I remember my first trip to Italy, all the food, markets, and water. I remember sailing inside a blue cave, and the light aquamarine of the pristine water. I remember my trip to Switzerland, with the spotless subways and snowy mountain peaks. I remember flying up that steep hill on a tram and my hotel room with beanbag chairs, and a view of the Matterhorn. I remember sitting in that steamy hot tub as tiny snowflakes silently fell to the bubbling water, another mountain smack in front of me. I remember the steaks in Tuscany, the jamon in Barcelona, the duck in St. Emilion and the frankfurters in Berlin. I remember the parking lot full of sports cars in Monte Carlo and the line of sportier cars in Cannes. I remember when my brother was eating ham pieces out of a cup and my grandfather accidentally knocked them over onto the gray-stone street. I remember the salt-mines and Dachau in Austria. I remember skiing in Vermont and wading through snow in Montreal. I remember my first plane ride and my stay in the Beverly Hilton, all those many years ago. I also remember getting homesick each time, ready for the couch and the neighborhood, but not ready for the fun to stop.
I remember the hundreds of trips to the park with my two closest friends. I remember each time we circled the park. I remember running across the bumpy, winding path through the playground, blurry trees, squirrels, and other park patrons flashing by, all but split-second scenes in my peripheral vision. I remember we’d all get there at the same time, wheezing, our feet sore but feeling brilliant. I was always the middle of the two, not quite as nerdy as one of them, and not quite as funny as the other. I remember the countless times one of us would let loose a dookie joke or inside joke from years ago and fall over laughing. We would split sides and gasp for air. Our friendship was and always will be tied together with happy humor and enjoying each other’s company. I know both of their laughs better than the alphabet, one of them a giggly, hyena-like chuckle, the other a crazed-chimp chortle. The loud notes of their laughter are thoughtfully stitched into my memory. I remember how our manic dashes through the park evolved into a slightly-less ravenous jog, and then into a civilized stroll, characterized by pleasant, reminiscent conversation. I remember our moms dragging us three home, while we desperately hid or walked crazily to prolong our time together. Our trips to the movies, to each other’s houses and out for pizza were numerous. We have had fun through glistening snow, summer heat, fall leaves, and blossoming trees. But what I will always cherish most was our ability to make anything fun, whether it was a geometry lesson in school or a walk through a supermarket.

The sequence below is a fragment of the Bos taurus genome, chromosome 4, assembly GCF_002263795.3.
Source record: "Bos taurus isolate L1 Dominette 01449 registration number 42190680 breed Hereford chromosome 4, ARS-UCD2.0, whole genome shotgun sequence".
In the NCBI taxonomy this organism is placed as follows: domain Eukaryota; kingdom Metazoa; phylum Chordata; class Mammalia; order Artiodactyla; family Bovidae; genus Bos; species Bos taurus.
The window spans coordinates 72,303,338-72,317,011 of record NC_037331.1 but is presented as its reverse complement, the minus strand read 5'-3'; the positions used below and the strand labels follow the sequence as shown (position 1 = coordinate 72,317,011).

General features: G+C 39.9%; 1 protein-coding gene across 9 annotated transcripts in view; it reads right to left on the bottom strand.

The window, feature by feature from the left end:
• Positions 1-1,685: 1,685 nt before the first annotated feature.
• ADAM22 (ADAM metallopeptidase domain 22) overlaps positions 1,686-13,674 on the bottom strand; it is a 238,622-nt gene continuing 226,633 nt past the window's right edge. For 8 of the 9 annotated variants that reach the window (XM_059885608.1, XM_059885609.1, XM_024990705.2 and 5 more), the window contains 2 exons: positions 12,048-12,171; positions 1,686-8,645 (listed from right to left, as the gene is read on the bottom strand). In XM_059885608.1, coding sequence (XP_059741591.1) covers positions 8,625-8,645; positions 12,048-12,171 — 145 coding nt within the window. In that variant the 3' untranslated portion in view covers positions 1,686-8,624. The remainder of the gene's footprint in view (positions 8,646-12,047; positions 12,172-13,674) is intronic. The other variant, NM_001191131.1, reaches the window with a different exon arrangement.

I remember running in circles, chasing my brother when I was very young. I remember the sky and my brother circling me, the scene a dizzy glimpse of childhood. I remember when I fell over and scraped my knee on that dizzy childhood day. I remember crying and screaming at my bleeding knee, my mother running over to comfort me. I remember when I fell backwards down a flight of stairs like an imbecile and found a way to fall up a flight of stairs as well. I remember when I fell off the monkey bars in first grade and broke my wrist. I remember how everyone in my class signed my cast and how the teachers still made me write. I remember when I slid across my living room and hit my jaw on the coffee table. I remember when I hit my head on a chair and got my head stuck in one. I remember twisting my ankle dozens of times in my elementary school playground. I have sprained more muscles than I know. I sometimes get bruises and cuts that have no known origin.
Memory is a bittersweet thing. It makes one want to remember but not want to. But there can’t be any good memories if there aren’t any bad ones.